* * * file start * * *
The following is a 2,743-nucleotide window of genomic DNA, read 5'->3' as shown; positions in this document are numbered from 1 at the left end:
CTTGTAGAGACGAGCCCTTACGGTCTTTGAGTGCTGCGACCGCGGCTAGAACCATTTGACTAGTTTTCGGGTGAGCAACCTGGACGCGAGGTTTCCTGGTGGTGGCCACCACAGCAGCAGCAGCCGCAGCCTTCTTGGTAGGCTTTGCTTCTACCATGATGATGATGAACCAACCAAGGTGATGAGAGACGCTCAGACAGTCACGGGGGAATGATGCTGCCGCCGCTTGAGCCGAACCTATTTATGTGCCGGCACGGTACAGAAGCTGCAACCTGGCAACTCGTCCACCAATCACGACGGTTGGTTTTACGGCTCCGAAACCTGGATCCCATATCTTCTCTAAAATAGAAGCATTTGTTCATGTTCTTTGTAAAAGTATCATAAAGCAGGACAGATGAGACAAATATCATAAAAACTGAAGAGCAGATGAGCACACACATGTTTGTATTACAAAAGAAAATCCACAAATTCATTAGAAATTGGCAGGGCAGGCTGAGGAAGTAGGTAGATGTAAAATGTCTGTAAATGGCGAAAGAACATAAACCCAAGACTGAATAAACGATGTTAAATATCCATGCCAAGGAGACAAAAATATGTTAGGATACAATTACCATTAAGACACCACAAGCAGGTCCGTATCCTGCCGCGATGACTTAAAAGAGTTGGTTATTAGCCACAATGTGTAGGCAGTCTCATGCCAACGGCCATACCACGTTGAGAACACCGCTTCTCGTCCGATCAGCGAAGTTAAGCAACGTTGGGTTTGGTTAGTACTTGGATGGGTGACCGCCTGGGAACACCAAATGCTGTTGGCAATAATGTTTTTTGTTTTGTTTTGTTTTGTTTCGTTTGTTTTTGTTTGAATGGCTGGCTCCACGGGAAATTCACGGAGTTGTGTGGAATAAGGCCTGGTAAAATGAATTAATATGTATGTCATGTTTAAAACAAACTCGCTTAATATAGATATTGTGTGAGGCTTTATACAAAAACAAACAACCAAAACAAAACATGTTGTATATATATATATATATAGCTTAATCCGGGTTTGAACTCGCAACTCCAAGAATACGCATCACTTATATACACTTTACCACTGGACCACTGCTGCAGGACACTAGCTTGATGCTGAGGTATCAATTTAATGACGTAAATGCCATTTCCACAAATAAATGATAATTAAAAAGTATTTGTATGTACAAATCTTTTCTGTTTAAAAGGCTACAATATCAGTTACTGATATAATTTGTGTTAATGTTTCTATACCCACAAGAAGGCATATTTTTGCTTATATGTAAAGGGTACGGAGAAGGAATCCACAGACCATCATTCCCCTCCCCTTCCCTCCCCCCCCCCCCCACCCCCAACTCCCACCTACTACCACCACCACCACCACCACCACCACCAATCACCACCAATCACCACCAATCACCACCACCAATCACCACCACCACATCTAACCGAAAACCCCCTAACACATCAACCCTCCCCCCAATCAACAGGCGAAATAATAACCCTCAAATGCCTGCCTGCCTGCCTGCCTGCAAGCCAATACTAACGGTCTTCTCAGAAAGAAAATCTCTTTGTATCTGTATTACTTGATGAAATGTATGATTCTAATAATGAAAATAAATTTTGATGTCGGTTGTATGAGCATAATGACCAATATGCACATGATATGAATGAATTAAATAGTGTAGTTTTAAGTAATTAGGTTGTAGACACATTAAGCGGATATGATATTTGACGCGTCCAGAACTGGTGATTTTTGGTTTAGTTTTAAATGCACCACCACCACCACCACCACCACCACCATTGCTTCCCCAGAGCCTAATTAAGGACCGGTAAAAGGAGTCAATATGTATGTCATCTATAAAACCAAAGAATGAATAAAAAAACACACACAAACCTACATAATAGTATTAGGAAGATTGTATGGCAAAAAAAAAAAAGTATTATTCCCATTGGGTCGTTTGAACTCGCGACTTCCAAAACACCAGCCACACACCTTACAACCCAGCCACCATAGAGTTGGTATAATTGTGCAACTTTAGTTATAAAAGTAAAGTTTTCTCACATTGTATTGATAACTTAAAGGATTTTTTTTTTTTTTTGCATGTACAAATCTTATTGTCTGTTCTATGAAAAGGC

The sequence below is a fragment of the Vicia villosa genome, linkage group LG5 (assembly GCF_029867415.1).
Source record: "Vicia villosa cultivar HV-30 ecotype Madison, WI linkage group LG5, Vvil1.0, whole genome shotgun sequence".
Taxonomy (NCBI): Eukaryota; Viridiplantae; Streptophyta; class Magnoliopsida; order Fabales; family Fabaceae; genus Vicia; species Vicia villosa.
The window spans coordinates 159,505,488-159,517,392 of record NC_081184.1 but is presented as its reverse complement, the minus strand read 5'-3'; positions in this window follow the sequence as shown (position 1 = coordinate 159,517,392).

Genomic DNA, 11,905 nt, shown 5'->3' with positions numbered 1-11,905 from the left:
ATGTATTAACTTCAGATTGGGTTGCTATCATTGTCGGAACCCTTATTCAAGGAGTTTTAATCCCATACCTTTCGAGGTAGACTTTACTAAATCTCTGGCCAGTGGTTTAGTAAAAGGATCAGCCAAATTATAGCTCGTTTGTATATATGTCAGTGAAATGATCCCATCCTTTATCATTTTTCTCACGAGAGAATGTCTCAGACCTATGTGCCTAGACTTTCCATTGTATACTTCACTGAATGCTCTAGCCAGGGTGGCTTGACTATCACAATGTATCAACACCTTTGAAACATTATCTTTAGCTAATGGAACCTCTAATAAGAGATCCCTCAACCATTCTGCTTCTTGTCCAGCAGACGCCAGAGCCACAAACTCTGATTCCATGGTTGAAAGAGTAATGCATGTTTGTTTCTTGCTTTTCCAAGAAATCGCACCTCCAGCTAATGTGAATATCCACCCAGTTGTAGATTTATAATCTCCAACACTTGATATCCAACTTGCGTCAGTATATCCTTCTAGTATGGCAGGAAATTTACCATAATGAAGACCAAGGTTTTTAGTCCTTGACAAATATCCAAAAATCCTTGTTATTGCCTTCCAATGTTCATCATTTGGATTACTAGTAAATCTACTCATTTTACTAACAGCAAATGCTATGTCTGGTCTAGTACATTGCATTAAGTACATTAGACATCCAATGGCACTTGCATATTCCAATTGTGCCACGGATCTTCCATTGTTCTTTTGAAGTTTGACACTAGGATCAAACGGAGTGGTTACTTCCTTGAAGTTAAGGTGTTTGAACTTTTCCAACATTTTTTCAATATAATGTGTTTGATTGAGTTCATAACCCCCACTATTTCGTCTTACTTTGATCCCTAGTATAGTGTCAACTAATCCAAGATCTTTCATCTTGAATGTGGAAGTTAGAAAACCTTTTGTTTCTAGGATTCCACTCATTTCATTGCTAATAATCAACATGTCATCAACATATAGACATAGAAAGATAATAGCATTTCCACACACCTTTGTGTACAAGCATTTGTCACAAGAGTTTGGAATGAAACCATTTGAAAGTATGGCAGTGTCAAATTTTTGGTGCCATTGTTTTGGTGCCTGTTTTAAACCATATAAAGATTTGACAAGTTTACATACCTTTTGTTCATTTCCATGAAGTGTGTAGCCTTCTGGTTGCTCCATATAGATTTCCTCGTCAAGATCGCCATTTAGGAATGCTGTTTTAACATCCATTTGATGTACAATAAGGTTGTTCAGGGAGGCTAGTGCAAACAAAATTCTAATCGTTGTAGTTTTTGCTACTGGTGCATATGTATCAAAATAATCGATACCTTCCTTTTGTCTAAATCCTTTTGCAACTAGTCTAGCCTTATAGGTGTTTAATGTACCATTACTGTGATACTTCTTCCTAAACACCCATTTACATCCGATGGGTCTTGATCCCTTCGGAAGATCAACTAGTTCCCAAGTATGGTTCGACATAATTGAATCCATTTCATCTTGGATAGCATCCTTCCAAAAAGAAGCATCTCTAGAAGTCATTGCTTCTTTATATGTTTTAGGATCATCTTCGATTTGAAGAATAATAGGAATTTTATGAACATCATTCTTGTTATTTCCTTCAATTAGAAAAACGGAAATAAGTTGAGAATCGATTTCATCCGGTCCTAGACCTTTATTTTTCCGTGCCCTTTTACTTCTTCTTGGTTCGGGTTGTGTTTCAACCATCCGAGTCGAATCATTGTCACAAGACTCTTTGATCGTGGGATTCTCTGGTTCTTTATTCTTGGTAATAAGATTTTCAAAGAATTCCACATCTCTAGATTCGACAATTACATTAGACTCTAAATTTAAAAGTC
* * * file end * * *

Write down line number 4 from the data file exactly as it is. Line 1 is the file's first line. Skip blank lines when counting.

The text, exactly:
Source record: "Vicia villosa cultivar HV-30 ecotype Madison, WI linkage group LG5, Vvil1.0, whole genome shotgun sequence".